For family and consumer sciences educators, misconceptions are just a part of the job. But some worry that these misconceptions could potentially deter future educators from joining the family and consumer sciences workforce.
Sheree Moser, assistant professor of child, youth and family studies, is working to put an end to those worries. Since joining the University of Nebraska–Lincoln in the fall of 2009, Moser has taught graduate and undergraduate courses that train family and consumer science teachers both on campus and online.
The field traditionally focuses on issues that encompass human development, family finance, interior design, nutrition and textiles, among others. Following graduation, family and consumer science teachers are certified to teach those subjects, as well as health and health sciences, to grades 6-12.
Moser said that diversity of career paths is ensuring the continued value of family and consumer sciences curriculum. According to data that Moser has collected since joining Nebraska, undergraduate enrollment in the university’s family and consumer sciences program jumped 253% from 2009 to 2019, with graduate enrollment leaping 866% over the same period. Because alternative certifications are becoming more common, the program supports educators who are pursuing that path, as well.
“FCS is growing and thriving, and I love the fact that we are one of the only content areas that our students live as soon as they walk out of our classrooms,” Moser said.
Another common misconception, Moser said, is that there are not many job openings in the family and consumer sciences. Yet in 2021, 61 positions have come open, consistent with past employment opportunities over the last 10 years. Nearly 90% of the positions available over the past decade are full-time, with about 65% coming open in urban areas. The notion that family and consumer science programs are closing in schools has also been dispelled, Moser said, with only nine Nebraska openings going purposely unfilled since 2011.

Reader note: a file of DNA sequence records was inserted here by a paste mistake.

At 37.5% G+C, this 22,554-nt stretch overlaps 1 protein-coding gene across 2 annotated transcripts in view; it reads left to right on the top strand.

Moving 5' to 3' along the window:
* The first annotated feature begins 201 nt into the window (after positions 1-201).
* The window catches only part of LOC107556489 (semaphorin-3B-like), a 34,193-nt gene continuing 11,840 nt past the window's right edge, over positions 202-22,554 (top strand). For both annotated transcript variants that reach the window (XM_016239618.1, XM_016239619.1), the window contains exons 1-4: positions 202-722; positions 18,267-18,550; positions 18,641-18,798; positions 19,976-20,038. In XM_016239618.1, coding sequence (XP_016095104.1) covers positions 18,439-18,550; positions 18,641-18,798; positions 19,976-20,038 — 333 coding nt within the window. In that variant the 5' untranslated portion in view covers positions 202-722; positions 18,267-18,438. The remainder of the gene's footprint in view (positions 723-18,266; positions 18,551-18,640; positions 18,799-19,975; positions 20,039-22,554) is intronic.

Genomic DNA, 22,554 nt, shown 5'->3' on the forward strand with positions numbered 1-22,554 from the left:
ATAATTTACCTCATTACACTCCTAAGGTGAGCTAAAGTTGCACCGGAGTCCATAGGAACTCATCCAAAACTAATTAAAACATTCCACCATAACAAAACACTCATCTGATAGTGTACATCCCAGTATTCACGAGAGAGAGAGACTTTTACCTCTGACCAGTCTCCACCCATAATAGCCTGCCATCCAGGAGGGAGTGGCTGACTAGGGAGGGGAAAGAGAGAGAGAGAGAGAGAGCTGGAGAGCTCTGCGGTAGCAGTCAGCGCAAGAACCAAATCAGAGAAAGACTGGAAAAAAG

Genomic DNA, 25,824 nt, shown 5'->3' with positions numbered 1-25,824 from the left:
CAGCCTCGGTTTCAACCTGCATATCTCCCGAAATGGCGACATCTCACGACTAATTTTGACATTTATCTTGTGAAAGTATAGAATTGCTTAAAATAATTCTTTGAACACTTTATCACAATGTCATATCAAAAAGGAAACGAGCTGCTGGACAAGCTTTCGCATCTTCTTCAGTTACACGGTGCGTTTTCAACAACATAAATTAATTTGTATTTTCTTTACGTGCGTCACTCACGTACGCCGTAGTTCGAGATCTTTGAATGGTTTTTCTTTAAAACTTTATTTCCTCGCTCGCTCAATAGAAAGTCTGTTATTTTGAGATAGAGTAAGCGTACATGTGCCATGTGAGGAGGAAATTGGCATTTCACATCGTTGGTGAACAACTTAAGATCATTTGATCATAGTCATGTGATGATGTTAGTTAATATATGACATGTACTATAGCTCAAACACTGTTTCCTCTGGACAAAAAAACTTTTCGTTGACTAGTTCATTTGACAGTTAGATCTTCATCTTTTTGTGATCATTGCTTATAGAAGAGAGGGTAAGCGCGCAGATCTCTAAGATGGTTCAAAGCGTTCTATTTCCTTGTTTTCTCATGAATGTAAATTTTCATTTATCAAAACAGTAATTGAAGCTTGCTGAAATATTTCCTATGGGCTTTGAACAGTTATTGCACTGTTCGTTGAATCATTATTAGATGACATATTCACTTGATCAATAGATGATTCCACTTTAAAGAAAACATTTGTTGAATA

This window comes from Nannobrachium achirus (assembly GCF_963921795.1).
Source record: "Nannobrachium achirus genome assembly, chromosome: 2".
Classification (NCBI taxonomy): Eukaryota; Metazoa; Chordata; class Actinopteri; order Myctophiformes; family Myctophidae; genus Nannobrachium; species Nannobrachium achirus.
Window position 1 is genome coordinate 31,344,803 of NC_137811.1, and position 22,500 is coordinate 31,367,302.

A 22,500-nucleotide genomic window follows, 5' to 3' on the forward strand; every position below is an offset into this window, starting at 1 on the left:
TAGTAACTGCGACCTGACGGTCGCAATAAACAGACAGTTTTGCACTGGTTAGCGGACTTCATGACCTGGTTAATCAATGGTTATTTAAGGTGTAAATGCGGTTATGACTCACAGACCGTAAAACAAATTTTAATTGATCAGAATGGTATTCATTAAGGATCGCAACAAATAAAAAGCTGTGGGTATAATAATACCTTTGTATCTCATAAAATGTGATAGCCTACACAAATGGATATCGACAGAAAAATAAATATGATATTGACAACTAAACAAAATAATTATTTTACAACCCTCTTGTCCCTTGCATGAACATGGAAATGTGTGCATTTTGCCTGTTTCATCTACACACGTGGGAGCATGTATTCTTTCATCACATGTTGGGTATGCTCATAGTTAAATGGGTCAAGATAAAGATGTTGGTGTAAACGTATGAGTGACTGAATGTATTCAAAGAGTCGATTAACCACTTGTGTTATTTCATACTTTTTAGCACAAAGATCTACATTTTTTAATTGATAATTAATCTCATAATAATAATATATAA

The future looks similarly bright, she said. As of May 1, 90% of the 523 open positions are classified as full-time, and 65% of them are located in the larger Class A and Class B school districts. But new programs are on the rise in smaller communities, too, with 10 of the 14 new positions emerging in Class C and D schools.
At the university, more than 120 students are currently pursuing bachelor’s or master’s degrees to teach family and consumer sciences, which Moser cited as a sign that the profession is not just surviving, but thriving.
“As with ‘Field of Dreams,’” she said, “if you build it, [they] will come.”